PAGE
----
^ 1.After Birkat Kohanim some are accustomed to recite a prayer intended for communal recital, "Adir BaMarom," although the poskim disagree as to when it is recited. The Shulchan Aruch 130:1 maintains that when the prayer to transform and rectify an ominous dream into a favorable one (hatavat chalom) is recited in Birkat Kohanim, then Adir BaMarom is recited after it, as can be inferred from Berachot 55b. Kaf HaChaim 130:9 writes, based on the Zohar that it should not be recited in Birkat Sim Shalom. The Mishnah Berurah 130:6 writes that there are those accustomed to reciting Adir BaMarom following each time the Kohanim bless the nation, and that it is said as the chazan recites Sim Shalom. The source for this opinion can be found in the Rif, Rosh, and Taz. In practice, it is best for every person to follow his own custom.
^ 2.One who is in the middle of reciting Shemoneh Esrei and is standing behind the Kohanim may not interrupt his prayer to walk and stand in front of them. This is considered as a circumstance beyond his control, and therefore he is blessed where he stands. The chazan acts similarly; even when the Kohanim are behind him he does not go stand in front of them. Even though walking is not considered a complete interruption during the Amidah, still, it is prohibited unless necessary. Therefore the chazan is treated as one who has circumstances beyond his control and is therefore blessed where he stands. (The Igrot Moshe Orach Chaim, part 5, 20:23 writes that one who is in the middle of the Amidah should walk in front of the Kohanim. Yet, in part 4, 21:2, at the end of his ruling, he writes the exact opposite.)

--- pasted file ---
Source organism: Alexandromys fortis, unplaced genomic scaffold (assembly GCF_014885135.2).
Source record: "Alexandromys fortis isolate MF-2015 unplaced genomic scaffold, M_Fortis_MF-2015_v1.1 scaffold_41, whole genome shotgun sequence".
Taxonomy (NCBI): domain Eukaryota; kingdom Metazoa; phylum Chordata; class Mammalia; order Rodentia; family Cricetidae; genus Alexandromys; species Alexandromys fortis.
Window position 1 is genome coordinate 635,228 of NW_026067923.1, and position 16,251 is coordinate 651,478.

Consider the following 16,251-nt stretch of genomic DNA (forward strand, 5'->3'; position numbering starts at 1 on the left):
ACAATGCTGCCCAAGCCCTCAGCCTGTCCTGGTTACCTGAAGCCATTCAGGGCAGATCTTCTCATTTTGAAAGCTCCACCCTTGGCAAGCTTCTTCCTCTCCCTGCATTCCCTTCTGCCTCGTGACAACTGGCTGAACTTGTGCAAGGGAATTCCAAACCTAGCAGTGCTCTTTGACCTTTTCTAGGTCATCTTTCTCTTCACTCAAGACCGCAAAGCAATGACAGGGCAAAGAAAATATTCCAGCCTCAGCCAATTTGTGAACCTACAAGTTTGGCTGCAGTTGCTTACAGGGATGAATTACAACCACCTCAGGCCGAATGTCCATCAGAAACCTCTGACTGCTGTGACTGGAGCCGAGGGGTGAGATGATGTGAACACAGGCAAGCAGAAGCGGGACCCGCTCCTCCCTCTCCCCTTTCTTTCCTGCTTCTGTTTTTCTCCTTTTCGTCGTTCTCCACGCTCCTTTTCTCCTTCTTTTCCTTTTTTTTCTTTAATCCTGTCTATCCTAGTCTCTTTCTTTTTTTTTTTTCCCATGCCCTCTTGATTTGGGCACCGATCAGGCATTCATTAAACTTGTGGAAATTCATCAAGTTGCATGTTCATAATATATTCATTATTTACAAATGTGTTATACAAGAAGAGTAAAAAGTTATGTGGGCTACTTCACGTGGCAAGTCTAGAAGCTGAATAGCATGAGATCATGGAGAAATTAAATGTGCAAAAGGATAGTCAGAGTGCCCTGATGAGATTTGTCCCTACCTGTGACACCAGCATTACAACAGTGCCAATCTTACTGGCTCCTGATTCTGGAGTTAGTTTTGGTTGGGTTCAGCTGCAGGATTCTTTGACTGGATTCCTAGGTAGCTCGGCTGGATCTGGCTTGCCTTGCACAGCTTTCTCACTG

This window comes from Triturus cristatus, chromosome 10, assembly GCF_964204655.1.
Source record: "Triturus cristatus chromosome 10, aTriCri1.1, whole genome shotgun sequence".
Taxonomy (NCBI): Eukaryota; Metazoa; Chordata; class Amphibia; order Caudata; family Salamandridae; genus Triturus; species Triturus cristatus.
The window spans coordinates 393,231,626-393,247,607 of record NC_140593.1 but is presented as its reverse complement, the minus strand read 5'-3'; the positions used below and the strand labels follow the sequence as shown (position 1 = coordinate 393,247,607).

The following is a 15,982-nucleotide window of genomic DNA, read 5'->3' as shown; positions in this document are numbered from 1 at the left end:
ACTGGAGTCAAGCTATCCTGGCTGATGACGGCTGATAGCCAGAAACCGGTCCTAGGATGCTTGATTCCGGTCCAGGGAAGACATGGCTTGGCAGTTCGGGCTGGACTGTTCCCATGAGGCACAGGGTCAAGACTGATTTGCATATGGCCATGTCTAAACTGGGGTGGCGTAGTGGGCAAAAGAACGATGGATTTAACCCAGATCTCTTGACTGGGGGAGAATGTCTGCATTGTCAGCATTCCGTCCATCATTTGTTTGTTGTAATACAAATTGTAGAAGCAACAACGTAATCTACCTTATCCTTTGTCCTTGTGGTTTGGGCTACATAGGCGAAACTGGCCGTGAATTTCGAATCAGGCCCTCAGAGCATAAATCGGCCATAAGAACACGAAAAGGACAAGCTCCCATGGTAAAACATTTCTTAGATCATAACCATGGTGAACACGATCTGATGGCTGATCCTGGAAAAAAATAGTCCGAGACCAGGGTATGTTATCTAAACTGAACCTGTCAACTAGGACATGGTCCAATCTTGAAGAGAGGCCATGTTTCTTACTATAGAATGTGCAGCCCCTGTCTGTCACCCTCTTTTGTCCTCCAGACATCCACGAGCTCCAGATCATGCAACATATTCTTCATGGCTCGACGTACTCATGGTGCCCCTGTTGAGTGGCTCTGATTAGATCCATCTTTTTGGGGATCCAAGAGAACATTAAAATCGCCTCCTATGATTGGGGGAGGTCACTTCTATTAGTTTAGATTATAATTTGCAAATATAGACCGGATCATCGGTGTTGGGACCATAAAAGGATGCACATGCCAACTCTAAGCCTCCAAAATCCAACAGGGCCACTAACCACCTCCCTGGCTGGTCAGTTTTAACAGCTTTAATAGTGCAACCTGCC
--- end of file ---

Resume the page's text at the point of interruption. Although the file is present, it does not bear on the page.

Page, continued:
One who is in the middle of reciting the Amidah when the congregation reaches Birkat Kohanim should be silent and concentrate on the berachah. Regarding Kedushah and Amen yeheh Shemei rabbah, he is not obligated to stop if he does not want to. However, in this case, where some poskim maintain that the Israelites who are being blessed also fulfill a biblical mitzvah, he must stop and listen to Birkat Kohanim, although he may not respond Amen. If he is at the same part of the prayer as the chazan, he answers Amen to the three verses of blessing. Still, concerning the berachah recited before them, some say he may not respond Amen. See Mishnah Berurah 128:79, where he rules this way regarding the chazan.